servers are active and the offloaded computing tasks are equally divided among the active servers. On one hand, since each task requires a random time to be performed, the number of servers should be large enough to guarantee an acceptable user experience. On the other hand, initial activation of a server, as well as performing each task, require some fixed amount of energy. Every active server is reimbursed for its performed tasks. Thus, the number of tasks per servers shall be large enough to insure an acceptable revenue. Based on this trade-off, one can determine the required number of active servers at each offloading round so that (i) the system is energy-efficient; and (ii) the user’s quality of experience is satisfactory with high probability. We show this threshold number with, and take it as given in this paper. An example calculation of can be found in .
In a distributed MEC system, prior to task arrival, every server independently decides whether to
accept computation jobs (active mode); or
not to accept any computation job (inactive mode).
That is, each server has two possible actions. Based on the discussion above, desired is to have at every offloading round . In what follows, we model this problem as a minority game and use a variety of learning algorithms to solve the game.
Modeling the Problem as a Minority Game
A MG can model the interaction among a large number of players competing for limited shared resources. In a basic MG, the players select between two alternatives and the players belonging to the minority group win. The minority is typically defined using some cut-off value. The collective sum of the selected actions by all players is referred to as the attendance.
We model the formulated server mode selection problem as an MG, where the servers represent the players, with a cut-off value for the number of active servers. The game is repeated at consecutive rounds. The action of an agent at time is denoted by . A server being active and inactive correspond to and , respectively. Thus is equivalent to the attendance. If , active servers are winners, and each receives a unit reward. In contrast, promotes inactive servers as winners, yielding a unit reward for each of them. We use
to denote the standard deviation of the attendance value. We define the volatility as . Note that volatility corresponds to the inverse global efficiency (social welfare) of the MG, since smaller volatility implies larger minority size, thereby larger number of satisfied agents. It should be mentioned that zero volatility is considered as the Nash equilibrium of MG.
Distributed Learning Algorithms
In an MG, the agents apply an algorithm to learn the best action to be played in the next round of play. In the seminal studies of MG, a distributed learning algorithm is introduced, where each agent plays MG with the help of a given set of strategies. Each strategy specifies an action to be played for every possible history data string. The agents evaluate their strategies by scoring them for the accuracy of their predictions as the game evolves, and use the strategy with the highest score in each round . Apart from this seminal mechanism, a variety of learning algorithms are available in the MG literature that can be used by agents to learn the best action. Many of these algorithms fall into the category of reinforcement learning, where the learners balance the exploration-exploitation trade-off in order to maximize their utilities. In addition, learning methods based on stochastic strategies are also available where agents choose their actions with some probability. In what follows, we introduce some of these algorithms and their applicability in an MG setting.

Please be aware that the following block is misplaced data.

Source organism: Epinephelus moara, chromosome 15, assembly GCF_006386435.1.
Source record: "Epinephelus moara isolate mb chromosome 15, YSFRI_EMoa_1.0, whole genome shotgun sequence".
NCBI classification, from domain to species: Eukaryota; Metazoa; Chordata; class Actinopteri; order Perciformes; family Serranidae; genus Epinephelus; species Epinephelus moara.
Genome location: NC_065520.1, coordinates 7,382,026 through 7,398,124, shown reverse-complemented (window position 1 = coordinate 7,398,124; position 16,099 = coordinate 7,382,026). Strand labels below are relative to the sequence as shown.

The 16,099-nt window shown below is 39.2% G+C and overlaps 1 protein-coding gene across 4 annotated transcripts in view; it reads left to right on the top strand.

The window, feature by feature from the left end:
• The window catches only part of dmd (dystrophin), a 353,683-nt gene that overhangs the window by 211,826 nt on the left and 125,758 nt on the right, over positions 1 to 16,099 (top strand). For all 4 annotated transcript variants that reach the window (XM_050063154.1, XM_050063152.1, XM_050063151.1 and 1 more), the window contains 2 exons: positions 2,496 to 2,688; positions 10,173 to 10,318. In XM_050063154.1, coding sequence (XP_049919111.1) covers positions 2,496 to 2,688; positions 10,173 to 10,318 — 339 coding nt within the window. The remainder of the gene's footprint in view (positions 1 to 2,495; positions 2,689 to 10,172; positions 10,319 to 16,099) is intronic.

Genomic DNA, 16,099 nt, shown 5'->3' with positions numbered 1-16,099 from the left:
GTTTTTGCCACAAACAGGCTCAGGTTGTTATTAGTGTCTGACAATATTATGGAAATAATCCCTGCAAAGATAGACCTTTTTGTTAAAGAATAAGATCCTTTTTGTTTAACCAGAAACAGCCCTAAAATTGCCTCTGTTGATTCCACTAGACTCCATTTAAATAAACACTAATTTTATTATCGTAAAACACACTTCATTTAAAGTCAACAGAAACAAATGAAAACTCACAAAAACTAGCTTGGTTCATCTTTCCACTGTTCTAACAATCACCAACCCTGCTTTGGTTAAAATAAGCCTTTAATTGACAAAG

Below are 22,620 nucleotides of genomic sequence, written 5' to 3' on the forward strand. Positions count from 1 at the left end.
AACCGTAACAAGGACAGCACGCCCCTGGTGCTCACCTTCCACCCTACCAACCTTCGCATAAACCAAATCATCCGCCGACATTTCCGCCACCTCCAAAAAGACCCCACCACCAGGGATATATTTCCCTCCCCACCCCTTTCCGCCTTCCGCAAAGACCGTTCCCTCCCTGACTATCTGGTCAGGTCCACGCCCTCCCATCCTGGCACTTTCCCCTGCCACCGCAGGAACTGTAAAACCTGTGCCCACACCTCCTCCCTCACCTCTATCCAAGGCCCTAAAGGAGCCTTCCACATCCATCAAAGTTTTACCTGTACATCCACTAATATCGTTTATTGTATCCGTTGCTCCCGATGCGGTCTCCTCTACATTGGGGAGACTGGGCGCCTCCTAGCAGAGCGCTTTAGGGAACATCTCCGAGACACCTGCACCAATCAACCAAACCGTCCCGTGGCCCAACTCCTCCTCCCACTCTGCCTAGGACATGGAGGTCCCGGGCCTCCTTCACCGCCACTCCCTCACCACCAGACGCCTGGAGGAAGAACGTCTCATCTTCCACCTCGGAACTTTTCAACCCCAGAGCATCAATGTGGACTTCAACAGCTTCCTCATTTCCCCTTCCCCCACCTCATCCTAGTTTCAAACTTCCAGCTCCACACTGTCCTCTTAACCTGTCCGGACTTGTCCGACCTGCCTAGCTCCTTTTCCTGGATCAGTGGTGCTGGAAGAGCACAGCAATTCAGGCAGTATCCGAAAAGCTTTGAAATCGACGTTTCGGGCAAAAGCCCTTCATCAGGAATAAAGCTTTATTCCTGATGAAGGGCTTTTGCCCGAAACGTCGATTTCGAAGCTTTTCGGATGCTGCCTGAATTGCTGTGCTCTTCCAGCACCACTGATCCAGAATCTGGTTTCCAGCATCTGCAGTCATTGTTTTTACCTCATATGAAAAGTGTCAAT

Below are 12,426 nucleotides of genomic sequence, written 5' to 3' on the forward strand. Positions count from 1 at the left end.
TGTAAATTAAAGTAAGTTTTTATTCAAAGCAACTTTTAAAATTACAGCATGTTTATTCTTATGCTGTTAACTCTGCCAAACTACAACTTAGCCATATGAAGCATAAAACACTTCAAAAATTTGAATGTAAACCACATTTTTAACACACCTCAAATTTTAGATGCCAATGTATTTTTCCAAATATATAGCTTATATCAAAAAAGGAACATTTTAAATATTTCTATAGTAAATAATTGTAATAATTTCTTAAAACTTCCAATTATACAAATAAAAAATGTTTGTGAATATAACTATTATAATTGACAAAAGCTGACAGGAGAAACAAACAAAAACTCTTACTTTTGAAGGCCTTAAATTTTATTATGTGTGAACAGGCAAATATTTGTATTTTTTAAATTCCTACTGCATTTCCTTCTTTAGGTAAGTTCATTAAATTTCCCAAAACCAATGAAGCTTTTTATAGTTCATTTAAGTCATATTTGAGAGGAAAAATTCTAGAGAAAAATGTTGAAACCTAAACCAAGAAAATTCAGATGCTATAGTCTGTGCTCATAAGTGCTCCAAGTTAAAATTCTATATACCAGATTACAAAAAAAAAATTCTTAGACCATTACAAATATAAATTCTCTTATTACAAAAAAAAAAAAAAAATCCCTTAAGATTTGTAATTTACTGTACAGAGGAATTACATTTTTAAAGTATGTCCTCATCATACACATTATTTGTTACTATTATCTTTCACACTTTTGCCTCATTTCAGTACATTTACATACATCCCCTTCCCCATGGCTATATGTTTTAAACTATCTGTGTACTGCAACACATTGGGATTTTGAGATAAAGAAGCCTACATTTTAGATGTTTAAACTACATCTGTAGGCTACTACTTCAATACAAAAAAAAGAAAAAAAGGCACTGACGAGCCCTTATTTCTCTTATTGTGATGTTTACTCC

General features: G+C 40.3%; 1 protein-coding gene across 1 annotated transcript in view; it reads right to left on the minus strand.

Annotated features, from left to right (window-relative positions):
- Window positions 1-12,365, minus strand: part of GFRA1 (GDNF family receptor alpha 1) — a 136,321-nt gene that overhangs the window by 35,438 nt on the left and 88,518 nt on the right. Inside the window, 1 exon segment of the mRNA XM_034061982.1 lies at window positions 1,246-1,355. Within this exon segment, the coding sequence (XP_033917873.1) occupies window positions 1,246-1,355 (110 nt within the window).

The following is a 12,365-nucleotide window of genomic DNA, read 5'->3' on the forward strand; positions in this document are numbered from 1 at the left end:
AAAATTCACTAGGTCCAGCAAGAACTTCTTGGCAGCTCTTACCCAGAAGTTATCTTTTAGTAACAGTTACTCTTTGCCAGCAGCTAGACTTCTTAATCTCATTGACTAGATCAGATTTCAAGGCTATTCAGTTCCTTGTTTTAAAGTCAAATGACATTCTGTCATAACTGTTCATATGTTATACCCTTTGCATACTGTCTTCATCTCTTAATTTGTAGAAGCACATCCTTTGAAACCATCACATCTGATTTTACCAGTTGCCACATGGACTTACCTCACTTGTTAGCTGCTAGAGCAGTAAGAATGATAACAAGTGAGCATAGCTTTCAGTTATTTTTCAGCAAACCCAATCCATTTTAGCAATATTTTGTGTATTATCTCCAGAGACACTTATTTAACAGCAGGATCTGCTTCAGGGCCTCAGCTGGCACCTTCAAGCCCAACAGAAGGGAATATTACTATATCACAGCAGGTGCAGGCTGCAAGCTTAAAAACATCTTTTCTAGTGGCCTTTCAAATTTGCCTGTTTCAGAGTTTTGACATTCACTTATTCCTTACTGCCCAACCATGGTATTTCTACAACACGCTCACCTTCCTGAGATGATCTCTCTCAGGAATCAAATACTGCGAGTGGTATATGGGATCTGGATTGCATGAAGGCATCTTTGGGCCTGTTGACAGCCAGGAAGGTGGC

Exponential Learning: In , exponential learning is applied in MG. Each agent is given strategies, and the agent scores each of these strategies based on the accuracy of its prediction of the winning action. Each agent selects a strategy with some probability , defined as: , where is the score of strategy at time slot . Moreover, is the learning rate of each agent. Note that, corresponds to selecting the strategy with the highest score which is the seminal MG learning algorithm.
Q-Learning: In , Q-learning is applied in an MG, where each agent keeps track of the Q-value of two actions. Every agent uses the following rule to update the Q-values, where is the utility received by agent as a result of some action . This rule makes use of the utility information () possessed by the agents in order to learn the best action (i.e., exploitation of the available information). The Q-learning in MG is two fold; (i) Q-values are determined for the two actions (we refer to this as Action-based Q-learning ) and (ii) Q-values are determined for agents’ strategies (we refer to this as Strategy-based Q-learning). In the second scenario, an agent keeps track of the Q-values for each of her strategies:
Given Q-values and some , every agent selects the action with the highest Q-value with probability , and with probability selects an action uniformly randomly (i.e., exploration).
Adaptive Strategy: Authors in  developed an adaptive learning strategy for MG. Therein, for each actions , each agent calculates a parameter called attractiveness () defined as: , where is the attitude of action , which is initially selected randomly from . Moreover, is the fraction of rounds in which action has won in a given history of the game. The action with the highest attractiveness is chosen by the agent in the next round of the play. As the game evolves, in each round of play, an agent adapts her attitude values such that if agent selects action and wins, will be increased by some constant whereas if agent selected action and lost, will be decreased by some constant .